by Ines from Jakarta
"Women never have a half-hour in all their lives that they can call their own, without fear of offending or of hurting someone."
|Florence Nightingale (www.wikipedia.com)
Have you ever heard about Florence Nightingale? I bet many of you haven’t. Well, I’ll tell you then. Florence Nightingale was born in Italy on 12 May 1820. She was a beautiful girl who was loved by her family. She also had an older sister named Parthenope. Little Florence was taught at home by her father who was Cambridge University educated. Sound ordinary? The difference will be made clear just now.
Although she was born in a wealthy family, Florence grew up to be a modest girl. She usually avoided luxuries and often said that instead of using money for family parties, the spare money should be used to help poor people. Florence often visited some hospitals in the local village; she did not mind sparing her time to take care of the sick people there. And one day, Florence found her own way to help people – she decided to be a nurse.
Of course, her parents didn’t allow her to be a nurse, for in that century, it wasn’t a suitable profession for a well-educated woman. But still, a year later Florence took a three-month nursing training course which enabled her to be a nurse. In 1854, when Britain declared war on Russia, the British military hospitals didn’t have enough facilities for the wounded soldiers. As soon as she heard this news, Florence flew to the Barrack Hospital to help along with some other nurses.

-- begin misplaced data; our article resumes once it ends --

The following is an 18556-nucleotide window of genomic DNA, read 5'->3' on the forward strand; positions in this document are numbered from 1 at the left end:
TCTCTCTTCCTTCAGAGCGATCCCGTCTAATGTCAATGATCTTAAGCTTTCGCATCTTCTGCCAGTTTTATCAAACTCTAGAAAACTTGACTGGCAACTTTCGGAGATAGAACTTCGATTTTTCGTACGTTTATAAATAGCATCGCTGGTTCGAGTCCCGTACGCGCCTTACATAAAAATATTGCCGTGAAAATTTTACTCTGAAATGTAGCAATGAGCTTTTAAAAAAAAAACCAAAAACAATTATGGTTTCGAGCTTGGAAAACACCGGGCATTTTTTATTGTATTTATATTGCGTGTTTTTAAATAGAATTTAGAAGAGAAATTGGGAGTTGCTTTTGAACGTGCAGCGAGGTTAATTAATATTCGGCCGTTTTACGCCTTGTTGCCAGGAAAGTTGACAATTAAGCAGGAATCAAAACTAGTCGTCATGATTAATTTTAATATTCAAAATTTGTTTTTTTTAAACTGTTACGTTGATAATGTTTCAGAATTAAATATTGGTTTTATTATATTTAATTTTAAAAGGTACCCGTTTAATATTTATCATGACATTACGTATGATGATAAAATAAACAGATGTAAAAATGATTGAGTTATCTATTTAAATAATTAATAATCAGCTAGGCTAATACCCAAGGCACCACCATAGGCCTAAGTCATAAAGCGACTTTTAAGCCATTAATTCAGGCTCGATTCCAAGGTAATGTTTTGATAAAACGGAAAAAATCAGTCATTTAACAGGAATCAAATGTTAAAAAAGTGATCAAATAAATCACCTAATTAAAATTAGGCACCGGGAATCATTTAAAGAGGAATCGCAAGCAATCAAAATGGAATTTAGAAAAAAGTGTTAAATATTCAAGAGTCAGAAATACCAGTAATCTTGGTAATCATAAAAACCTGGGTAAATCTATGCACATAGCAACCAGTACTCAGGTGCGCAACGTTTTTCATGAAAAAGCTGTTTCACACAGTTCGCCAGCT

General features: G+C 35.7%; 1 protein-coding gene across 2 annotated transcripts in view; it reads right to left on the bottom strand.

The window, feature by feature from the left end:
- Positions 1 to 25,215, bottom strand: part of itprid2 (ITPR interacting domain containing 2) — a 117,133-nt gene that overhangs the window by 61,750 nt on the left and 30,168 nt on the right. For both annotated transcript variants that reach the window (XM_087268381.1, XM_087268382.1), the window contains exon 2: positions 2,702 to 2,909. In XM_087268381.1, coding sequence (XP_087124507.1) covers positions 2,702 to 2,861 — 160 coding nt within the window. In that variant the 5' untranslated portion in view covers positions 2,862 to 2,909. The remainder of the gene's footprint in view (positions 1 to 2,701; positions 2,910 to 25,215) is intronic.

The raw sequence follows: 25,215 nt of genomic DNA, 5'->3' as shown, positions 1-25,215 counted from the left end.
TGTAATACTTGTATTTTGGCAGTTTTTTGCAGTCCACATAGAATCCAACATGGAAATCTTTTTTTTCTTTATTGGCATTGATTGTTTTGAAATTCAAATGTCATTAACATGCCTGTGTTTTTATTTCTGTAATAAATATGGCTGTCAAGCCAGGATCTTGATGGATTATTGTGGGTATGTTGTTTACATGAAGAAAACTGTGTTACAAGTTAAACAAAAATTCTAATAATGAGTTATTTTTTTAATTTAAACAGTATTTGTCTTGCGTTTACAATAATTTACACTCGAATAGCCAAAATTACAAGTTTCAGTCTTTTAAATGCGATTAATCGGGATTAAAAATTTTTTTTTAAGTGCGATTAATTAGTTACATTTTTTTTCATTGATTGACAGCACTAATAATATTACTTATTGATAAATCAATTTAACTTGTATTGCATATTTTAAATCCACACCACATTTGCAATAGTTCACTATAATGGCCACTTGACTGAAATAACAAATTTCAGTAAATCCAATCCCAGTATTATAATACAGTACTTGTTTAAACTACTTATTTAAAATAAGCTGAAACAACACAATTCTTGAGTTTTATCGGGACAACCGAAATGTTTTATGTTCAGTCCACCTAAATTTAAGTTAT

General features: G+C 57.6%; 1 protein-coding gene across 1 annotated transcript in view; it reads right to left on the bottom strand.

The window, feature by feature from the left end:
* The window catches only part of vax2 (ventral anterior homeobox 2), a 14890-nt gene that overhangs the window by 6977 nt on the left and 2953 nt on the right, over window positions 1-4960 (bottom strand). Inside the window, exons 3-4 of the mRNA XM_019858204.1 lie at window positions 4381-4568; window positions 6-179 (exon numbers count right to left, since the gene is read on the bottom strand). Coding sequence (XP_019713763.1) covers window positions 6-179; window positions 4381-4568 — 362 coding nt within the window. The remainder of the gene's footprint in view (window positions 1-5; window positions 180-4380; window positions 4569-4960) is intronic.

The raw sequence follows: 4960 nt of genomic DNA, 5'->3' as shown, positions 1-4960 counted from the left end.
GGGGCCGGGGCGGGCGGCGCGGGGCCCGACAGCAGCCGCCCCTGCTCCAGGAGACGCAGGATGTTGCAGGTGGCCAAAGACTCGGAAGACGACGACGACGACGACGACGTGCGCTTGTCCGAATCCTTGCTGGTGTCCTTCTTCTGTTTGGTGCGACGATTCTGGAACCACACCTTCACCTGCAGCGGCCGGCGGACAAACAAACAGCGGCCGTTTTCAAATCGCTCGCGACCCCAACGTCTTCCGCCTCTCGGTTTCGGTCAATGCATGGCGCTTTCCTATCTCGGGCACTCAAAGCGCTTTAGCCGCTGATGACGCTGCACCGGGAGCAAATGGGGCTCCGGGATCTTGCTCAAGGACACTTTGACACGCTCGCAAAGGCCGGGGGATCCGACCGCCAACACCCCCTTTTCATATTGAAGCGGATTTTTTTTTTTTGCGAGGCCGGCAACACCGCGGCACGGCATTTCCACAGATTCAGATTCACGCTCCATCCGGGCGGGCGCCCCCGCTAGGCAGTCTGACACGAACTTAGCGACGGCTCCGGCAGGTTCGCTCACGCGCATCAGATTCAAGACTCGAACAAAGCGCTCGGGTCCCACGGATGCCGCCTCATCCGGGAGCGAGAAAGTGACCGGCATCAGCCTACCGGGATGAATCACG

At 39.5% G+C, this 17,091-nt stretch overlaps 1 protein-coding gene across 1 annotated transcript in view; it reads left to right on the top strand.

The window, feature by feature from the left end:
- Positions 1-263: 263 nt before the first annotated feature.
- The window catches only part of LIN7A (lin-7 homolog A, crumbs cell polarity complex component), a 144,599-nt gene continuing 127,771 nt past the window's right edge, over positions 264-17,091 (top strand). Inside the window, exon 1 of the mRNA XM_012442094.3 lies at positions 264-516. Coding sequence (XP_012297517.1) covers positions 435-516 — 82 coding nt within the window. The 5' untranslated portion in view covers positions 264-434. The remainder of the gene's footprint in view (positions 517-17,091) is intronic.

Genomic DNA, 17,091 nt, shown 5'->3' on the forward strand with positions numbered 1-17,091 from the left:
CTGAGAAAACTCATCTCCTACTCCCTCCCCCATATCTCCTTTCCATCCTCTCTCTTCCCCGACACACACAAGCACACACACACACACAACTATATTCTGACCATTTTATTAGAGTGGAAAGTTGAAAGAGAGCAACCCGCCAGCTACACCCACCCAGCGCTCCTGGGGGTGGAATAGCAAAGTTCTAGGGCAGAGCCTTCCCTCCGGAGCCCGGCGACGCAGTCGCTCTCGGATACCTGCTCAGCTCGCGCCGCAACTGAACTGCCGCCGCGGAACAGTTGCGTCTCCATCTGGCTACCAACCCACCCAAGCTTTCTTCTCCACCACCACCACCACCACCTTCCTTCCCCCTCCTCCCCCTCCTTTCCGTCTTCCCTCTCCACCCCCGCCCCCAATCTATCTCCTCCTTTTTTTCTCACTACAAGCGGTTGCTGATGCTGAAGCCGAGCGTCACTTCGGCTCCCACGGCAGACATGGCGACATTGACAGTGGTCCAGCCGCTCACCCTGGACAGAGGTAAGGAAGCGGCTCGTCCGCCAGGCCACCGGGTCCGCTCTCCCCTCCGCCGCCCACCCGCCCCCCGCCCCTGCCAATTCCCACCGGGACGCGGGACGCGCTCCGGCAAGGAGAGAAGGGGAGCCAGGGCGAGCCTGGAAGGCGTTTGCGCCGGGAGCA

Florence worked as hard as she could. She treated the wounded soldiers patiently and warmly. She often worked until midnight, treating the soldiers and comforting them so that she was known as ‘The Lady with The Lamp.’ In return, Florence got their full respect and admiration.
In her old years, Florence wrote many books about nursing and hospitals. In one of her books, Notes on Nursing, she wrote the most important thing about nursing: careful observation and sensitivity to the patient's needs. She had been successful in improving the health standards of her century. She was awarded The Royal Red Cross by Queen Victoria and many other awards. Florence died on 13 August 1910 and, as she wished, was buried in St. Margaret near her parents’ house.
I chose Florence Nightingale as my hero because she was brave. She didn’t give up when her family and society didn’t allow her to be a nurse. She also didn’t give up when she had much work to do in the military hospital. She did her best in taking care of the wounded soldiers, and most of all, she did it full-heartedly. Florence cared about other’s feelings and suffering. She wasn’t conceited, even though she was born in a wealthy family. She decided to leave the luxury of her family's background and to dedicate her life to helping other people who needed a helping hand.
Page created on 6/5/2006 12:00:00 AM
Last edited 6/5/2006 12:00:00 AM
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